Friend remembers drowning victim as respected member of Utah’s ‘LARPing’ community
Mar 27, 2018, 9:50 PM | Updated: 11:54 pm
KEARNS — A man who police said died while practicing holding his breath in a rec center pool was being remembered Tuesday as a well-known and respected member of Utah’s ‘LARPing’ community.
Gabriel Crowther, 39, had been learning to snorkel and apparently had a goal of being able to hold his breath under water for as long as 4 or 5 minutes at a time, long-time friend Lance Butler said.
“Apparently he got into trouble and it was too late by the time they could pull him out,” Butler said.
Unified Police on Saturday said lifeguards had been keeping an eye on Crowther and attempted to rescue him, but first responders were unable to revive him once he was out of the Kearns Oquirrh Park Fitness Center pool.
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“I don’t know if I’ll ever get used to it—to him not being here,” said Butler, who had grown close to Crowther through the live action role-playing community.
“We have fighting tournaments, we have arts and science, crafting tournaments—which include making stuff as well as singing and dancing and performance—and he did all of it,” Butler said. “He excelled at fighting to the point where he became our region’s top fighter. He was the first person who was ‘knighted’ in our region as a ‘knight of the sword’ for combat, which is extremely impressive.”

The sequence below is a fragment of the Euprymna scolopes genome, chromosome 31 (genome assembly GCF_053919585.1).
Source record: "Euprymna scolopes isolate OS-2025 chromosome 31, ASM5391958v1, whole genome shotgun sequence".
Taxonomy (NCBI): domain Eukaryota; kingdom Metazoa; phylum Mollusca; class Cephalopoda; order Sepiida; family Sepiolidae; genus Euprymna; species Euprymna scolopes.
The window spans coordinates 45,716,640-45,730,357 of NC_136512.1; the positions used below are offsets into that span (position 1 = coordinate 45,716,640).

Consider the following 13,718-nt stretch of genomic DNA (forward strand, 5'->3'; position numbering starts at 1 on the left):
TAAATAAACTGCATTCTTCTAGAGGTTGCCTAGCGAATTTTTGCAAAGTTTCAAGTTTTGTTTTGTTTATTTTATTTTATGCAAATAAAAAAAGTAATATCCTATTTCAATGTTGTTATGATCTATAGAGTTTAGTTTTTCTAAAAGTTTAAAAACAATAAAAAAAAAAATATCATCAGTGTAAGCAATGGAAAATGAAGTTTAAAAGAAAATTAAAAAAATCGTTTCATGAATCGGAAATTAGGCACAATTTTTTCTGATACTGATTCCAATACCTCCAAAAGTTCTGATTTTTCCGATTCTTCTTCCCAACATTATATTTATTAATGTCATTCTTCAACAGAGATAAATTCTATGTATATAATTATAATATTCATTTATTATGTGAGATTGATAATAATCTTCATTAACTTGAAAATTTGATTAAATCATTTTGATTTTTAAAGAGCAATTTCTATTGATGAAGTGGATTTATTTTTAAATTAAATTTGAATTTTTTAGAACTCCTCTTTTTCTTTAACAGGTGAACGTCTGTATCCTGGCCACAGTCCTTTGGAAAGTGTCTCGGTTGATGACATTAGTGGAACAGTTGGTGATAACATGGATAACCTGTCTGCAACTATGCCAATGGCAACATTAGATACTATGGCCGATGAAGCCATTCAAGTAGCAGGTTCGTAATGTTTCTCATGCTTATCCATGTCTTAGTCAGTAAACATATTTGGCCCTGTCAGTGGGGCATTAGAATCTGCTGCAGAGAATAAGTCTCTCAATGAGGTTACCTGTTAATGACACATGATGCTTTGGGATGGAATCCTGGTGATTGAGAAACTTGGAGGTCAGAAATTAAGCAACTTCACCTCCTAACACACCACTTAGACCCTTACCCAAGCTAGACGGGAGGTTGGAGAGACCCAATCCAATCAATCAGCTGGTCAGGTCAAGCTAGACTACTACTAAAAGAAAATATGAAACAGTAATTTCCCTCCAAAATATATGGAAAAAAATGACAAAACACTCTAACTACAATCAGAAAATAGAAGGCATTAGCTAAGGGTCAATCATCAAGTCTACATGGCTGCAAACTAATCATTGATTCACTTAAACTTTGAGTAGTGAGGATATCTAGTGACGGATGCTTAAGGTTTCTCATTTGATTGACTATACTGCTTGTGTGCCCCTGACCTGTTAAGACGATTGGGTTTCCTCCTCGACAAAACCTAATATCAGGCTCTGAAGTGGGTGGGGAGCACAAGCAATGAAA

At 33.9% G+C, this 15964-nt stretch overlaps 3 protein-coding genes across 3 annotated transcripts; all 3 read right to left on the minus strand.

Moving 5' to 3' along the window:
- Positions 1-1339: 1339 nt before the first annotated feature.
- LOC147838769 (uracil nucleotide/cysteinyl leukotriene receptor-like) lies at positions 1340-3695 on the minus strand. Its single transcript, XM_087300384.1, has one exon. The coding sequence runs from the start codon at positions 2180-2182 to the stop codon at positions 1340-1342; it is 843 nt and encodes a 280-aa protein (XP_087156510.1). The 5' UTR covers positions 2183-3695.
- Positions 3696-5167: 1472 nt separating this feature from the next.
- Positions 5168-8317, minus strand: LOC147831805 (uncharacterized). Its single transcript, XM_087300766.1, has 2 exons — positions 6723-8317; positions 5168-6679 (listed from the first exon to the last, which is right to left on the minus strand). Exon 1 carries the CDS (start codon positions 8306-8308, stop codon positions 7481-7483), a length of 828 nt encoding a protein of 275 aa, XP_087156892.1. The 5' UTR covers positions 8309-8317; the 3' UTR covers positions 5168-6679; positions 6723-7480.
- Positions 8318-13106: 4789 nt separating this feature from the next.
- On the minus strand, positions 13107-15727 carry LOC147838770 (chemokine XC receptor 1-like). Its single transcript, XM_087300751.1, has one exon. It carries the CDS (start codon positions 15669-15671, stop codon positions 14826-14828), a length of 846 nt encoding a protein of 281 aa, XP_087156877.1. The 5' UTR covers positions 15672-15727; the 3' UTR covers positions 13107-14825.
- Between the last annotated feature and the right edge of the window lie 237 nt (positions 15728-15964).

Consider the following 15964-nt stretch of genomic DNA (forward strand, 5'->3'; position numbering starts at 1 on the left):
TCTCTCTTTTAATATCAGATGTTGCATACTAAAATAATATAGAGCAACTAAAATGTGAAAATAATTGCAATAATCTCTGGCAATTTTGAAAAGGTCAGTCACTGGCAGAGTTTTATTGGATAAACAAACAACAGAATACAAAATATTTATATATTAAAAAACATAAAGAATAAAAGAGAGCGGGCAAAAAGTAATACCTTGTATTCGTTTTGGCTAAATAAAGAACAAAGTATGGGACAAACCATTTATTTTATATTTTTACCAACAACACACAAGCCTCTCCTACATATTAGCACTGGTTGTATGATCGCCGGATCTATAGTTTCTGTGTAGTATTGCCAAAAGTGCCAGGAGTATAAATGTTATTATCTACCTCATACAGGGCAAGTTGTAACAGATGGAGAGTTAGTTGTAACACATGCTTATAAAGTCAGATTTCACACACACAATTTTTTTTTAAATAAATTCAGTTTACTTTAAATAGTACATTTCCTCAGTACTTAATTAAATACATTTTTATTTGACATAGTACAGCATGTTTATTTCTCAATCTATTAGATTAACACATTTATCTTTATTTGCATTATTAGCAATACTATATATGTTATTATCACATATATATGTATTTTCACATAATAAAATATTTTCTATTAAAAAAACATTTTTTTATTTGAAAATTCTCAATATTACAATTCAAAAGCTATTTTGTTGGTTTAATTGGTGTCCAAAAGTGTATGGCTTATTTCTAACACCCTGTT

Crowther came to be well-known in the community as ‘Aagard.’
“I became his mentor, he became my mentor and we became as close as brothers,” Butler said.
Butler said Crowther was supposed to come to his house later Saturday morning to use the industrial laser he had stored in Butler’s shop, a space Butler uses to make 3D-printed LARP weapons and movie props.
“Instead of him walking through the door, I got a text that he had passed,” Butler said.
Butler said he was going to miss his Crowther’s friendship, determination to be the best at whatever he did, and his singing.
“I’m glad that it’s there,” a soft-eyed Butler smiled as he gazed at one of Crowther’s YouTube videos. “I wish I had some of my favorites from him.”
Crowther leaves behind a wife and four children.
“I don’t know how I’m going to go to an event and not having him at the campfire leading it and singing and just being as exhuberant and as excellent as he always was,” Butler said.
Relatives set up a GoFundMe account to help Crowther’s wife with funeral and living expenses.